Does Being a Horrible NBA Team Guarantee Future Success?

Should NBA teams tank to get a better draft pick? STACK looks at some of the worst teams of the past decade to find out if the strategy pays off.

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The 2013-14 NBA season, now underway, features plenty of compelling storylines—Derrick Rose's return from an ACL tear, Kobe Bryant's return from an Achilles injury, Dwight Howard's resurgence as a Houston Rocket, the New Orleans Pelicans creepy mascot—but the only thing many pundits and commentators seem to want to talk about is the supposedly stacked 2014 NBA Draft. With teams salivating over guys like Andrew Wiggins, Jabari Parker and Andrew and Aaron Harrison, the decade-old debate is as hot as ever—can you lose to win?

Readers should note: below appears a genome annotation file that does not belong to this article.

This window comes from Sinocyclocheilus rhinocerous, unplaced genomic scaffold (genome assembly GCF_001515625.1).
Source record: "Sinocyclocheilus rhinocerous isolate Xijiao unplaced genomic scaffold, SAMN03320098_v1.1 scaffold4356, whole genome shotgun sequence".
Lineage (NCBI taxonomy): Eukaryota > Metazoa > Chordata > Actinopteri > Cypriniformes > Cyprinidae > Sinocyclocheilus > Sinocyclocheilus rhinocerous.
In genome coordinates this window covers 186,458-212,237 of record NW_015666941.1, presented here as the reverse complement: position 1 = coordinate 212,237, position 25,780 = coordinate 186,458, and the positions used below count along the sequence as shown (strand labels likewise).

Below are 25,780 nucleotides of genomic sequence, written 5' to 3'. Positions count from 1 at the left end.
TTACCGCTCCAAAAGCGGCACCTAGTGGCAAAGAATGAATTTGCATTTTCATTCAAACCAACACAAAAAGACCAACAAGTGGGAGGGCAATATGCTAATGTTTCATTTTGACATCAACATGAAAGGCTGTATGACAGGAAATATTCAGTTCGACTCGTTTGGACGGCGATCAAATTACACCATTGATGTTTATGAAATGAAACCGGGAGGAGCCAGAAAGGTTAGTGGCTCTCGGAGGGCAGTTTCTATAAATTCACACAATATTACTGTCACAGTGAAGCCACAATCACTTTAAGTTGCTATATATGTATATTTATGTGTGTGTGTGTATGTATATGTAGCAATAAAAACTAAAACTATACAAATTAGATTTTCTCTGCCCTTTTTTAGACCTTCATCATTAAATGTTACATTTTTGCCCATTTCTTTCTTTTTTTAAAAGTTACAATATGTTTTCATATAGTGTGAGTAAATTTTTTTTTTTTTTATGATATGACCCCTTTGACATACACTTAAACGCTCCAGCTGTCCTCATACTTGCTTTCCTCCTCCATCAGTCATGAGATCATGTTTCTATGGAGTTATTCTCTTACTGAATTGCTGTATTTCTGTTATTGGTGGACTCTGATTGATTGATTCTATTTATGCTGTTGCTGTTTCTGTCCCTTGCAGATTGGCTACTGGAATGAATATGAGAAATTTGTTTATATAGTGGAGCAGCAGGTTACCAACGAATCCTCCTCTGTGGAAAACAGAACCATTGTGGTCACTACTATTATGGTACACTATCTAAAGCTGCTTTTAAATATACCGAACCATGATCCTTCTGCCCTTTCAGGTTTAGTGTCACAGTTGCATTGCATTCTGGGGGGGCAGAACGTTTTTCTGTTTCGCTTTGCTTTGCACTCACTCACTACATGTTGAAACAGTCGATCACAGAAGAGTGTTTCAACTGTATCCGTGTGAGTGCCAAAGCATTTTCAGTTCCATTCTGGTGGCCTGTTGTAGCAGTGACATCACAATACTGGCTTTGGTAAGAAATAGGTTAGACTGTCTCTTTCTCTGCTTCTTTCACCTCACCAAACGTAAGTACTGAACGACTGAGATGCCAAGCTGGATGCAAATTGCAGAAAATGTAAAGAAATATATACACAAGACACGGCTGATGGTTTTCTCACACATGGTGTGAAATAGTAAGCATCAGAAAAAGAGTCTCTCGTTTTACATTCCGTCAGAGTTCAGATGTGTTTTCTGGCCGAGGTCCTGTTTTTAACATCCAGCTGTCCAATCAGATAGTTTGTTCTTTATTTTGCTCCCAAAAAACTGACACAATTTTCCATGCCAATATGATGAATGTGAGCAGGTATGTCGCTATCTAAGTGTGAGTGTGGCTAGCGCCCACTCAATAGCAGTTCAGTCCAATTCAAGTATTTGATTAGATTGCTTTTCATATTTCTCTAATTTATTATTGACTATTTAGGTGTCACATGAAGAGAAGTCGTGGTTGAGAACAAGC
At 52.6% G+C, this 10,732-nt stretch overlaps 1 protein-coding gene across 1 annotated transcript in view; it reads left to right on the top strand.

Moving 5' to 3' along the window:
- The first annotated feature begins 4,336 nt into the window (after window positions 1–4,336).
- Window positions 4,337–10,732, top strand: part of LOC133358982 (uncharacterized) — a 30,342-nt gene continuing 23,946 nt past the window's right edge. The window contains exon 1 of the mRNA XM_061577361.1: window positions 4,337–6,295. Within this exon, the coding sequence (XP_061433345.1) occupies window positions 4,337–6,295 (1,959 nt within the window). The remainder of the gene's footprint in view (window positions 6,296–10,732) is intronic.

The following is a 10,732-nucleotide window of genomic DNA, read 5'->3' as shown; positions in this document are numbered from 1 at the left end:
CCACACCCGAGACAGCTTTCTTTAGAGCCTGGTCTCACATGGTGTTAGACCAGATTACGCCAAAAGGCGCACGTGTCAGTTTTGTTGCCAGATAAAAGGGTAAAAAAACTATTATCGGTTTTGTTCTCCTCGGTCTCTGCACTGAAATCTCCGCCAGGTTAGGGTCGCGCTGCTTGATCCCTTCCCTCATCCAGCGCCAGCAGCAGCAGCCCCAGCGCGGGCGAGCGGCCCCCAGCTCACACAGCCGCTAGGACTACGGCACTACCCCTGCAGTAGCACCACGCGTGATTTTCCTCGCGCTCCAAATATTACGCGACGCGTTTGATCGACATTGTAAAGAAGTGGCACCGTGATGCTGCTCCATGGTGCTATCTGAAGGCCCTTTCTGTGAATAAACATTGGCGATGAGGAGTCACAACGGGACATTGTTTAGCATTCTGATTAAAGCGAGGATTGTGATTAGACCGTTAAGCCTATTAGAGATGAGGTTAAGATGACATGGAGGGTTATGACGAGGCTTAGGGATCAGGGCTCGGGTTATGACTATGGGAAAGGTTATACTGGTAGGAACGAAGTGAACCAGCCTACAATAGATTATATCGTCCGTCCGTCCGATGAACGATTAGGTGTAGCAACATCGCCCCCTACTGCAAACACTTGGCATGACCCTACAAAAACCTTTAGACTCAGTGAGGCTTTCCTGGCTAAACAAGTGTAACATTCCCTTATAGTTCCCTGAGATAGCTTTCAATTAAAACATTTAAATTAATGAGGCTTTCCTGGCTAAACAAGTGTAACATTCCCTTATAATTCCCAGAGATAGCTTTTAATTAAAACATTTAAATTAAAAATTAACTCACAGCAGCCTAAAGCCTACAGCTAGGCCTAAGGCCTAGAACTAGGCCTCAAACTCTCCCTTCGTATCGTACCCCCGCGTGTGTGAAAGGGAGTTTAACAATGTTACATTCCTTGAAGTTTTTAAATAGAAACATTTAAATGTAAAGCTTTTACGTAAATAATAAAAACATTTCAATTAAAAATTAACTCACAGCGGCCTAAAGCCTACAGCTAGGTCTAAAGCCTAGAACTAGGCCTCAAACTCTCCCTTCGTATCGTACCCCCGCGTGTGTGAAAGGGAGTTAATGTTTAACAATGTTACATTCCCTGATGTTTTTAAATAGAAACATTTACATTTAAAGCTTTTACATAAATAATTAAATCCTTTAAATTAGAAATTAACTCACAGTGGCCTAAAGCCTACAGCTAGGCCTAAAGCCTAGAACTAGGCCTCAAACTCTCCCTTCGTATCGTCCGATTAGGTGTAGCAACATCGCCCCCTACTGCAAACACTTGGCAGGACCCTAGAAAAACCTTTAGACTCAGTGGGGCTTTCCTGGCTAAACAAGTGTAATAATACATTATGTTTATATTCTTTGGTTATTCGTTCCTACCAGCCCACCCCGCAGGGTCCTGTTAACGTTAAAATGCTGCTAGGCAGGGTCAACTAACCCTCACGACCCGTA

The NBA Draft Lottery is supposed to prevent teams from "tanking"—i.e., intentionally playing poorly in hopes of securing the top draft pick the following year. But the Lottery confers only a 25 percent chance at that number one spot to the team with the worst record. We wondered, does muddling in futility mean a team will be successful in the long run? So we took a look at the worst teams in the NBA from 2003 to 2010, a time frame that should provide sufficient opportunity for draft picks to realize their potential, analyzing whether a team's awfulness eventually brought success to the franchise. The results will surprise you.

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